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Integrative propositional analysis for understanding and reducing poverty

Steven E. Wallis (ASK MATT Solutions, Petaluma, California, USA and Capella University, Minneapolis, Minnesota, USA)
Bernadette Wright (Meaningful Evidence, LLC, Falls Church, Virginia, USA)


ISSN: 0368-492X

Article publication date: 6 November 2018

Issue publication date: 13 June 2019




Current approaches to understanding and resolving the problem of poverty have not proved effective. This paper aims to provide a new explanation of why we have failed and what must be done to improve our understanding, decision-making, action and success.


Integrative propositional analysis is used to evaluate and synthesize theoretical and practical perspectives on poverty from five academic disciplines and five disparate organizations.


Individual theoretical perspectives were found to have low levels of complexity and systemicity.

Research limitations/implications

Clear research directions are shown to accelerate improvements in understanding. Additionally, results may provide a useful guide for developing computer models of poverty.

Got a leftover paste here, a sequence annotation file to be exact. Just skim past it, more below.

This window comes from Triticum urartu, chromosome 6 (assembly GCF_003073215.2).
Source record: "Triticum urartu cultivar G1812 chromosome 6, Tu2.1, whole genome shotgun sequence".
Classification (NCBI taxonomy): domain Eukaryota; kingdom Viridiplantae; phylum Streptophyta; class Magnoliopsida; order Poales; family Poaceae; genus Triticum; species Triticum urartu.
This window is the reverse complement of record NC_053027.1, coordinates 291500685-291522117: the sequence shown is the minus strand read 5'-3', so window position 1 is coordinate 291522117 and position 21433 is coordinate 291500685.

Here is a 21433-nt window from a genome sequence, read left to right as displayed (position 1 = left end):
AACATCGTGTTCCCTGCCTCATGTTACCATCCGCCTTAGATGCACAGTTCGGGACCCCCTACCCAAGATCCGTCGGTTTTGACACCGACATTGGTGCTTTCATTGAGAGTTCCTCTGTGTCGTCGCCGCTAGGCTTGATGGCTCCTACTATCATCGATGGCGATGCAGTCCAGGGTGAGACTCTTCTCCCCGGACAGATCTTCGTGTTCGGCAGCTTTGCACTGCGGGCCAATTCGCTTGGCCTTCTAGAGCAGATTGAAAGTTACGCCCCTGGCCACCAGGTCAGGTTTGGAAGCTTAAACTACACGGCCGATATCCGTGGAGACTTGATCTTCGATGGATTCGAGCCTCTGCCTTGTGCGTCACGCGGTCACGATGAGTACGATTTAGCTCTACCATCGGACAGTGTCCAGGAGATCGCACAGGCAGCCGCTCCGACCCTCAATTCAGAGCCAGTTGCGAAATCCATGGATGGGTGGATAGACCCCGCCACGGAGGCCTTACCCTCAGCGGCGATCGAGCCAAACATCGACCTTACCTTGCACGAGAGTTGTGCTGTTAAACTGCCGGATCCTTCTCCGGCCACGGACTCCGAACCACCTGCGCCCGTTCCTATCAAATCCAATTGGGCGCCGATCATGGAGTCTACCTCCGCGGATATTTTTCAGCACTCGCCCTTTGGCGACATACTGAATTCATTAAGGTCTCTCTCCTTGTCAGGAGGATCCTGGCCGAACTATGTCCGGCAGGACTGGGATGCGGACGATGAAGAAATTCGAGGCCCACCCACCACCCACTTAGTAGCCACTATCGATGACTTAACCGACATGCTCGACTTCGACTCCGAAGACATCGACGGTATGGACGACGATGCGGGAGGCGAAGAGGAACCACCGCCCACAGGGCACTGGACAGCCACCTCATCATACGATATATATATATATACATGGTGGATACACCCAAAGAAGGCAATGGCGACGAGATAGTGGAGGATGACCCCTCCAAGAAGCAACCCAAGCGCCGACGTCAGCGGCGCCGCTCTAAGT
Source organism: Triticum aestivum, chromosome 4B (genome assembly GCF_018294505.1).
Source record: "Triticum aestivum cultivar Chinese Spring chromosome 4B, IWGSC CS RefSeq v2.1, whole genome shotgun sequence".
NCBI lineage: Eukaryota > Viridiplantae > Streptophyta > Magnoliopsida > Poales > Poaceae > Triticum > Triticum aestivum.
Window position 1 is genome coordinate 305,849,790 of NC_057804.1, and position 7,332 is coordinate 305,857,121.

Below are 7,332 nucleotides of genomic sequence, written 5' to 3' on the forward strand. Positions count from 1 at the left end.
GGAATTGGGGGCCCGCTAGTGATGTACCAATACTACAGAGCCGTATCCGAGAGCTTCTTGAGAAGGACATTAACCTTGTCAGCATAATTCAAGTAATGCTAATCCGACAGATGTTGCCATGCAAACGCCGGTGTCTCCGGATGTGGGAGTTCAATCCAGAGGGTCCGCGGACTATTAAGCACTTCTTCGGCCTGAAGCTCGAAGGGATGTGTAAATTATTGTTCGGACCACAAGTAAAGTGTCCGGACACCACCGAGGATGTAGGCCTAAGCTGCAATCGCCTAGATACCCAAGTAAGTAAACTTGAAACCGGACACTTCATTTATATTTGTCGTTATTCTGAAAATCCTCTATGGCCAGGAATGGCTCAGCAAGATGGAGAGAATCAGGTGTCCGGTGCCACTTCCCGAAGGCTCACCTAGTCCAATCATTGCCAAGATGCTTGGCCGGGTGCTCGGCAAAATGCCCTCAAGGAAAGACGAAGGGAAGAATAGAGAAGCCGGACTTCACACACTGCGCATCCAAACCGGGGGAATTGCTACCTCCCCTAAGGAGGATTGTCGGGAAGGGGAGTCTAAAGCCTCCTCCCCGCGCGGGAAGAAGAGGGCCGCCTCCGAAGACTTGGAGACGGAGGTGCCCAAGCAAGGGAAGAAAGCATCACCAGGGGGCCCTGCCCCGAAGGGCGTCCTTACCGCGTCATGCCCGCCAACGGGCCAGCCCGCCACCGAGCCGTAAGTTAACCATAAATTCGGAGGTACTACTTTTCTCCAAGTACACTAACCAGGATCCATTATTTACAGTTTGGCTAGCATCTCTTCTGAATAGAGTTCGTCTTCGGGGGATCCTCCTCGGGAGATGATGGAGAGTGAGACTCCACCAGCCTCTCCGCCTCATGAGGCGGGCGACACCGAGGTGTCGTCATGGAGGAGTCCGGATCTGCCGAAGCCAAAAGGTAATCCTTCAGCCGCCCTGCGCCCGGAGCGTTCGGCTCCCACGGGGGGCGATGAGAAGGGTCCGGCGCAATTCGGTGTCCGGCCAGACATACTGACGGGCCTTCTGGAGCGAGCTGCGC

Practical implications

The causal knowledge map of synthesized theories suggests where practice may be relatively effective and where unanticipated consequences are more likely to occur.

Social implications

Policy decision-making to address the problem of poverty is not likely to lead to successful resolution. Thus, poverty is likely to continue until we develop a more systemic understanding.


This interdisciplinary paper provides a new structural perspective on why we have not been able to solve the poverty problem – and shows how far we have yet to go to reach success.



Wallis, S.E. and Wright, B. (2019), "Integrative propositional analysis for understanding and reducing poverty", Kybernetes, Vol. 48 No. 6, pp. 1264-1277.



Emerald Publishing Limited

Copyright © 2018, Emerald Publishing Limited

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